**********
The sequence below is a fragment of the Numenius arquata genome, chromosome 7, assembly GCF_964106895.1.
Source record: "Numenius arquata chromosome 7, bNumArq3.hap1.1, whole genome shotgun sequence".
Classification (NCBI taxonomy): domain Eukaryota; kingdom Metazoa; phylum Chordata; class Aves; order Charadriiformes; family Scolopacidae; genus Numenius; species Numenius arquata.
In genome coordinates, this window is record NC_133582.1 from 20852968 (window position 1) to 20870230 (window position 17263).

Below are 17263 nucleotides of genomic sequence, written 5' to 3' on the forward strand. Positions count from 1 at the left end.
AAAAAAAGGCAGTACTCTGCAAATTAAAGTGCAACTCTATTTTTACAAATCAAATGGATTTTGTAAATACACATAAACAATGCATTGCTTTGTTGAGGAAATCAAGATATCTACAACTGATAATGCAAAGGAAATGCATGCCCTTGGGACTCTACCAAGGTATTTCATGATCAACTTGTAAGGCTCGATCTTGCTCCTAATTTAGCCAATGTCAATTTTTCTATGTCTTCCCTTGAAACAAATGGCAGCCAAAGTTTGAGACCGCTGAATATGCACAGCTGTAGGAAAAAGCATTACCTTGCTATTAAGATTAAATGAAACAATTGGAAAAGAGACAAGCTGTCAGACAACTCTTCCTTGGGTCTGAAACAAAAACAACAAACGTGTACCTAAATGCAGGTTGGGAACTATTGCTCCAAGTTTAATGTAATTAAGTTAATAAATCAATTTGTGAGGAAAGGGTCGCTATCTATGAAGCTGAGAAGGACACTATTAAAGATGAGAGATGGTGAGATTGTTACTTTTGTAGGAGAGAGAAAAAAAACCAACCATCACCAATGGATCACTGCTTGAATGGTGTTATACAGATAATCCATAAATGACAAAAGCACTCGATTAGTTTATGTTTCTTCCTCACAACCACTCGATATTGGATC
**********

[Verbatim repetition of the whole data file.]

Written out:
The sequence below is a fragment of the Numenius arquata genome, chromosome 7, assembly GCF_964106895.1.
Source record: "Numenius arquata chromosome 7, bNumArq3.hap1.1, whole genome shotgun sequence".
Classification (NCBI taxonomy): domain Eukaryota; kingdom Metazoa; phylum Chordata; class Aves; order Charadriiformes; family Scolopacidae; genus Numenius; species Numenius arquata.
In genome coordinates, this window is record NC_133582.1 from 20852968 (window position 1) to 20870230 (window position 17263).

Below are 17263 nucleotides of genomic sequence, written 5' to 3' on the forward strand. Positions count from 1 at the left end.
AAAAAAAGGCAGTACTCTGCAAATTAAAGTGCAACTCTATTTTTACAAATCAAATGGATTTTGTAAATACACATAAACAATGCATTGCTTTGTTGAGGAAATCAAGATATCTACAACTGATAATGCAAAGGAAATGCATGCCCTTGGGACTCTACCAAGGTATTTCATGATCAACTTGTAAGGCTCGATCTTGCTCCTAATTTAGCCAATGTCAATTTTTCTATGTCTTCCCTTGAAACAAATGGCAGCCAAAGTTTGAGACCGCTGAATATGCACAGCTGTAGGAAAAAGCATTACCTTGCTATTAAGATTAAATGAAACAATTGGAAAAGAGACAAGCTGTCAGACAACTCTTCCTTGGGTCTGAAACAAAAACAACAAACGTGTACCTAAATGCAGGTTGGGAACTATTGCTCCAAGTTTAATGTAATTAAGTTAATAAATCAATTTGTGAGGAAAGGGTCGCTATCTATGAAGCTGAGAAGGACACTATTAAAGATGAGAGATGGTGAGATTGTTACTTTTGTAGGAGAGAGAAAAAAAACCAACCATCACCAATGGATCACTGCTTGAATGGTGTTATACAGATAATCCATAAATGACAAAAGCACTCGATTAGTTTATGTTTCTTCCTCACAACCACTCGATATTGGATC